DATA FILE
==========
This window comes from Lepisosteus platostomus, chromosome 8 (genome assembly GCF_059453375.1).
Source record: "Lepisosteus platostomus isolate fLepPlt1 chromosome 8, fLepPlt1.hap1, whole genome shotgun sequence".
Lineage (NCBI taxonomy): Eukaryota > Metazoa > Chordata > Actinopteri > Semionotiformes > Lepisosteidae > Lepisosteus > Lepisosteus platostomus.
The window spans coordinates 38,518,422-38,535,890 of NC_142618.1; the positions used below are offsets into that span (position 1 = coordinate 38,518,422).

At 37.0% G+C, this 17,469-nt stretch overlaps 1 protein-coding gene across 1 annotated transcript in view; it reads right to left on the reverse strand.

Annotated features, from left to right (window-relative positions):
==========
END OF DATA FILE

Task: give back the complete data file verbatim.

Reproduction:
This window comes from Lepisosteus platostomus, chromosome 8 (genome assembly GCF_059453375.1).
Source record: "Lepisosteus platostomus isolate fLepPlt1 chromosome 8, fLepPlt1.hap1, whole genome shotgun sequence".
Lineage (NCBI taxonomy): Eukaryota > Metazoa > Chordata > Actinopteri > Semionotiformes > Lepisosteidae > Lepisosteus > Lepisosteus platostomus.
The window spans coordinates 38,518,422-38,535,890 of NC_142618.1; the positions used below are offsets into that span (position 1 = coordinate 38,518,422).

At 37.0% G+C, this 17,469-nt stretch overlaps 1 protein-coding gene across 1 annotated transcript in view; it reads right to left on the reverse strand.

Annotated features, from left to right (window-relative positions):